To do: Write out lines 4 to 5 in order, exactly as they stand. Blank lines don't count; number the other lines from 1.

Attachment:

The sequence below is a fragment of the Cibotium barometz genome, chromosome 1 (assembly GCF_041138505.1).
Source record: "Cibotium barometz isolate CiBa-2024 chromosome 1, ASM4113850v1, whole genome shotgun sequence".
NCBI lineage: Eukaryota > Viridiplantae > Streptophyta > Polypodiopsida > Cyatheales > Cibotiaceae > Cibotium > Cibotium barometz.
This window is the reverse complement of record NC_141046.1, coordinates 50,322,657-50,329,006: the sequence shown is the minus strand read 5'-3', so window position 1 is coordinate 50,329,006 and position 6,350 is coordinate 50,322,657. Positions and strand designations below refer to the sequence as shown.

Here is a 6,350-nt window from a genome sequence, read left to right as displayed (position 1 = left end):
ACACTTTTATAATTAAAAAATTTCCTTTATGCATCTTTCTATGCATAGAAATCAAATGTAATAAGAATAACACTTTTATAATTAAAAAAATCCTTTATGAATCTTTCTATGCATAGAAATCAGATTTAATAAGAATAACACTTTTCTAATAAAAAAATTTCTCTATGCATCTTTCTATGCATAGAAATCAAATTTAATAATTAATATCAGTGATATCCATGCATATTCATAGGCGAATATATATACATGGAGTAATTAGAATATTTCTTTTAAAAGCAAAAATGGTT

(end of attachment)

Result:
This window is the reverse complement of record NC_141046.1, coordinates 50,322,657-50,329,006: the sequence shown is the minus strand read 5'-3', so window position 1 is coordinate 50,329,006 and position 6,350 is coordinate 50,322,657. Positions and strand designations below refer to the sequence as shown.

Here is a 6,350-nt window from a genome sequence, read left to right as displayed (position 1 = left end):